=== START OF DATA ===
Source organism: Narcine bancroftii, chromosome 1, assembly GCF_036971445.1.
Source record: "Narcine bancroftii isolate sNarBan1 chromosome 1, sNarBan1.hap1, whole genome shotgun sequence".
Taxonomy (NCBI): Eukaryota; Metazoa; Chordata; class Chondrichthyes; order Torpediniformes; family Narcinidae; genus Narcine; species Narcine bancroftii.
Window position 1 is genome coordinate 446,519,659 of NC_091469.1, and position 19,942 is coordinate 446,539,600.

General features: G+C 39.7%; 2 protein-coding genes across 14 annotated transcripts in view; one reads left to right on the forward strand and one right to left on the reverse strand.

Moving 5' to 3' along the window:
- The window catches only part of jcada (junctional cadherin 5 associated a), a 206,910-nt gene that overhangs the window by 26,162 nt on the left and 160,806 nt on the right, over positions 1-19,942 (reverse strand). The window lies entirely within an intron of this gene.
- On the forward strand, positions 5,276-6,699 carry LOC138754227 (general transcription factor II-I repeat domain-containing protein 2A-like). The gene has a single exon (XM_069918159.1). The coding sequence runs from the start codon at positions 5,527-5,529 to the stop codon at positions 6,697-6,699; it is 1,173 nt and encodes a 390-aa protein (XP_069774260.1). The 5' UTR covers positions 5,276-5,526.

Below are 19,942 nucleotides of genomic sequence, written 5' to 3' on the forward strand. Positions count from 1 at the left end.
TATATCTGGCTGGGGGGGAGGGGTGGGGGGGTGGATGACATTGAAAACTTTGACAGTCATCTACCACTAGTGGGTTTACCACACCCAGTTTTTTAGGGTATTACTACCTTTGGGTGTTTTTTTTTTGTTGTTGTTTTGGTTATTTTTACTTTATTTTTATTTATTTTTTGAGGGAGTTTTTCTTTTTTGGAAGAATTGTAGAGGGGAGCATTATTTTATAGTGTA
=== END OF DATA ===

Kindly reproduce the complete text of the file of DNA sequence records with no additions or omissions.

Source organism: Narcine bancroftii, chromosome 1, assembly GCF_036971445.1.
Source record: "Narcine bancroftii isolate sNarBan1 chromosome 1, sNarBan1.hap1, whole genome shotgun sequence".
Taxonomy (NCBI): Eukaryota; Metazoa; Chordata; class Chondrichthyes; order Torpediniformes; family Narcinidae; genus Narcine; species Narcine bancroftii.
Window position 1 is genome coordinate 446,519,659 of NC_091469.1, and position 19,942 is coordinate 446,539,600.

General features: G+C 39.7%; 2 protein-coding genes across 14 annotated transcripts in view; one reads left to right on the forward strand and one right to left on the reverse strand.

Moving 5' to 3' along the window:
- The window catches only part of jcada (junctional cadherin 5 associated a), a 206,910-nt gene that overhangs the window by 26,162 nt on the left and 160,806 nt on the right, over positions 1-19,942 (reverse strand). The window lies entirely within an intron of this gene.
- On the forward strand, positions 5,276-6,699 carry LOC138754227 (general transcription factor II-I repeat domain-containing protein 2A-like). The gene has a single exon (XM_069918159.1). The coding sequence runs from the start codon at positions 5,527-5,529 to the stop codon at positions 6,697-6,699; it is 1,173 nt and encodes a 390-aa protein (XP_069774260.1). The 5' UTR covers positions 5,276-5,526.

Below are 19,942 nucleotides of genomic sequence, written 5' to 3' on the forward strand. Positions count from 1 at the left end.
TATATCTGGCTGGGGGGGAGGGGTGGGGGGGTGGATGACATTGAAAACTTTGACAGTCATCTACCACTAGTGGGTTTACCACACCCAGTTTTTTAGGGTATTACTACCTTTGGGTGTTTTTTTTTTGTTGTTGTTTTGGTTATTTTTACTTTATTTTTATTTATTTTTTGAGGGAGTTTTTCTTTTTTGGAAGAATTGTAGAGGGGAGCATTATTTTATAGTGTA